Check out this week’s Weekly Roundup for breaking news affecting San Francisco Bay.
San Jose Mercury News 9/5/13
Palo Alto: Restoration effort benefits steelhead trout in San Francisquito Creek
The hard-luck steelhead trout of San Francisquito Creek will have one less obstacle to surmount once the storms of winter set the stage for their annual spawning runs. A construction team has removed a century-old concrete barrier from a section of the creek in El Palo Alto Park on the Palo Alto-Menlo Park border, restoring the streambed to a more natural course. The roughly 40-foot-wide structure, known as a weir, had acted at times as a dam, trapping the federally threatened fish on either side.
Study documents cigarette environmental hazards
The pollution caused by cigarette butts, along with massive deforestation from cutting down trees for wood to dry and fire cure tobacco, means smoking is seen more and more as an environmental problem. It’s a problem that’s on the rise, with an estimated 5.6 trillion cigarettes smoked annually, and more smokers in the developing world every day. “Cigarette smoking is a full service health hazard,” said Dr. Thomas Novotny, a scientist formerly at UCSF and UC Berkeley who is now a professor at San Diego State’s Graduate School of Public Health. “It’s also a full-service environmental hazard.”
KQED Science 9/9/13
Warming climate could transform Bay Area parks and open space
By the end of the century, the Bay Area’s landscape could look more like Southern California’s, raising tough questions for land managers trying to preserve the region’s protected lands. It may not be an official record, but by some accounts, more open space has been preserved in the San Francisco Bay Area than in any other major U.S. metropolitan area. More than a million acres are permanently protected from development – that’s almost one-third of the 4.5 million acres that make up the 10-county region. Now, with temperatures on the rise, land managers and scientists are beginning to ask how the Bay Area’s landscape will withstand climate change. As plants and animals are forced to shift, some of the Bay Area’s iconic parks and vistas could look dramatically different.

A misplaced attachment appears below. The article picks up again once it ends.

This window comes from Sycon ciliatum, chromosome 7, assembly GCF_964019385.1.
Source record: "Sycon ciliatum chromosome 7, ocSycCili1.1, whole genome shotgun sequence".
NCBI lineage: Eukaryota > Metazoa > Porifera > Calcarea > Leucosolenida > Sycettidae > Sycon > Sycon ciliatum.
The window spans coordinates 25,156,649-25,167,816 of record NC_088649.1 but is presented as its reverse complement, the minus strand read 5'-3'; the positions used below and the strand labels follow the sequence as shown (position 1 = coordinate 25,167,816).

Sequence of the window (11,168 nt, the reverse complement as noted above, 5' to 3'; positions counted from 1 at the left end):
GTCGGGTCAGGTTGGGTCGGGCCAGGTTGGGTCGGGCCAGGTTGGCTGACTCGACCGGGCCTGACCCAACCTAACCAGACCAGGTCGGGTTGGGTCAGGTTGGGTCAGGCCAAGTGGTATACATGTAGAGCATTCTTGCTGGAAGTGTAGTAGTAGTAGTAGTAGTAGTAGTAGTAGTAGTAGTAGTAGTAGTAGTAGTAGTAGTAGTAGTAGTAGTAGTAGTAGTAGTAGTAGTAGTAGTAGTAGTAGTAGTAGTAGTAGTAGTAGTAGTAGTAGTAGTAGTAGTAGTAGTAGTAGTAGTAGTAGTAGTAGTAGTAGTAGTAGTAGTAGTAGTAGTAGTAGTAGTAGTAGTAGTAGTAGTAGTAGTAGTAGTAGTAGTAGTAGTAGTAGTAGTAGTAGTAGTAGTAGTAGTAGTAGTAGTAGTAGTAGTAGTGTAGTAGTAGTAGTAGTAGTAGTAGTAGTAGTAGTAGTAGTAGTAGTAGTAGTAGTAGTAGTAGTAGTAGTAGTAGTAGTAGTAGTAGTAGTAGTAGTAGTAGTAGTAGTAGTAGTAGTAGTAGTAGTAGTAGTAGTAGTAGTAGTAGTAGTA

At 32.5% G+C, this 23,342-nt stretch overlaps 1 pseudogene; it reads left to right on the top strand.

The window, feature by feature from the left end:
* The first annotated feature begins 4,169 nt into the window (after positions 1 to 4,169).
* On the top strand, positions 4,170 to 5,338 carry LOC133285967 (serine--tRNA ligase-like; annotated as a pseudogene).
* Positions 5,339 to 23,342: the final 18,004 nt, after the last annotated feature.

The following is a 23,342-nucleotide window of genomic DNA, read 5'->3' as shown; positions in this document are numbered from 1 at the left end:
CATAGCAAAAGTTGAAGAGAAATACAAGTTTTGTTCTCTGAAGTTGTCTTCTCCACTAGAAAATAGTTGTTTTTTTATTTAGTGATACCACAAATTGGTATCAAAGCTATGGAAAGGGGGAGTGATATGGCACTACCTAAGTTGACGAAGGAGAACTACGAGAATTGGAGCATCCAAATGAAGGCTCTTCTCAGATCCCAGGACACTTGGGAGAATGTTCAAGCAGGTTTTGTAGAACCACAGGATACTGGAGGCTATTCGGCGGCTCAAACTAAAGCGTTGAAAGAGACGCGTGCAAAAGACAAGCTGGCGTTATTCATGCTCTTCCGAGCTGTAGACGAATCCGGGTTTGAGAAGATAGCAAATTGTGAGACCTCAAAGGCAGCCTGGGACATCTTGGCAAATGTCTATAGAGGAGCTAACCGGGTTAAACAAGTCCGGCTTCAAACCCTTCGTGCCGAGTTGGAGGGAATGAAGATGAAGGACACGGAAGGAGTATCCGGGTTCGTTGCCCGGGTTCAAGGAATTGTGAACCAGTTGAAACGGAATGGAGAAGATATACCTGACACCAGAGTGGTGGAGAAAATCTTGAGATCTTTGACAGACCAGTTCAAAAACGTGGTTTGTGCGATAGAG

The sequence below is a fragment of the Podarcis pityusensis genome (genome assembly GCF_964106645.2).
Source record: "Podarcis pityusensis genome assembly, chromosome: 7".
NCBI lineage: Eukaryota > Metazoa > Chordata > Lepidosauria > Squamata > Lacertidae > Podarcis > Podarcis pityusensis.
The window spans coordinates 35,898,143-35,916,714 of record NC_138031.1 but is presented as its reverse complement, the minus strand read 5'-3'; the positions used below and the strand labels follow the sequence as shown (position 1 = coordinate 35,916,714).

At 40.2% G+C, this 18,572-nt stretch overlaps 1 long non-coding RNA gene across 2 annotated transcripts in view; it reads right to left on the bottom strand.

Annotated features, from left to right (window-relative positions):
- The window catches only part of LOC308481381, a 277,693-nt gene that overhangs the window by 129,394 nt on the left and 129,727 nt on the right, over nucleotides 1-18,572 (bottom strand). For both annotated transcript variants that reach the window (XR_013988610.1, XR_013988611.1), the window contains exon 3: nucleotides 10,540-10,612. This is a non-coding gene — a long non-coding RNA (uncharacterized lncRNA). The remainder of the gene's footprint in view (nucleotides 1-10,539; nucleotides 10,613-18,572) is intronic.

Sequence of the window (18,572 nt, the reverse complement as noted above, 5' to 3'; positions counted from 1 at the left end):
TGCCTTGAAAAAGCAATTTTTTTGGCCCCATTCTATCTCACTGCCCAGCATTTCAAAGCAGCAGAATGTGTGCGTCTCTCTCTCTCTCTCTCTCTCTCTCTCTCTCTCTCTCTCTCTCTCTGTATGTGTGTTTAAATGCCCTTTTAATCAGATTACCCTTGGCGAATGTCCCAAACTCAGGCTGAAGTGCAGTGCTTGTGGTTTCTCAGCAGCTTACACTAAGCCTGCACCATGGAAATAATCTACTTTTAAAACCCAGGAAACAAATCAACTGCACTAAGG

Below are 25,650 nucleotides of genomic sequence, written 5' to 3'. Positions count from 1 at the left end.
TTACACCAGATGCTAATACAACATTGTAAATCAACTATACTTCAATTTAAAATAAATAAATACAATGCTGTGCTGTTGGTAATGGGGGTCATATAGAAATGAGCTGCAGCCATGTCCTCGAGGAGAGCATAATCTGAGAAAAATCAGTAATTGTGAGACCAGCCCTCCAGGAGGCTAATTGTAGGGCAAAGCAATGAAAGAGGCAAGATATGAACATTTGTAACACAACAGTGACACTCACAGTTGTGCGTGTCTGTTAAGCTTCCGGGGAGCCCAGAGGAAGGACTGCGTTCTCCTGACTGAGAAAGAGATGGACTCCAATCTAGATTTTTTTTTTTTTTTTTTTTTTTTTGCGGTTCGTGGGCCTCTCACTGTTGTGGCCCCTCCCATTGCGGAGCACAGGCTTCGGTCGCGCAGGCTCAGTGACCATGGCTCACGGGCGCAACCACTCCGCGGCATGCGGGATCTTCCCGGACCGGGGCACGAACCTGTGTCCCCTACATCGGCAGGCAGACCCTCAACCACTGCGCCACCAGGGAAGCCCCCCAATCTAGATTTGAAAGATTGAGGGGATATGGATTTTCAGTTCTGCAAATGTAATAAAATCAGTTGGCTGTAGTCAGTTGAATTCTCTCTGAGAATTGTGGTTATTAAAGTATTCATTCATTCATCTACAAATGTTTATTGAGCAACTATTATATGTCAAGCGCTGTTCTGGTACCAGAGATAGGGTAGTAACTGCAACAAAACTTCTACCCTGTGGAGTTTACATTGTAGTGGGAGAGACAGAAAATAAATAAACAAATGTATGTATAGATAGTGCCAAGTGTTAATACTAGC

Mother Jones 9/9/13
Don’t Lather, Don’t Rinse, Don’t Repeat
Microbeads, found in many cosmetics, are the latest addition to the marine plastics problem. Yes: You may be dirtying our waters every time you clean your face. In the summer of 2012, when they set out to measure levels of plastic pollution in the Great Lakes, a team of researchers expected to find lots of bottles, six-pack rings, and plastic bags. They expected, too, to discover plenty of microplastics: those minuscule pieces of free-floating plastic that typically result from the degradation of much larger pieces. But these researchers were unprepared for just how much micro-size trash they would discover. Some of the samples they collected from Lakes Huron, Superior, and Erie indicated the presence of as many as 450,000 bits per square kilometer—twice as many as had ever been recorded.
Bay Nature 9/12/12
Ospreys taking a liking to San Francisco Bay
Although ospreys can be found worldwide, until recently there had been no record of their using the San Francisco Bay for anything other than wintering grounds. This nesting season, however, dozens of young ospreys took their first dives through the San Francisco Bay air and caught their first fish in its waters.
Ospreys go south for the winter and spend the breeding season in higher latitudes. In the past, they would pass up the San Francisco Bay to nest farther north. “If you look at the range route for opreys now it looks like ospreys come down the Pacific coast and the nesting and breeding range stops somewhere just north of San Francisco,” said Allen Fish of the Golden Gate Raptor Observatory (GGRO).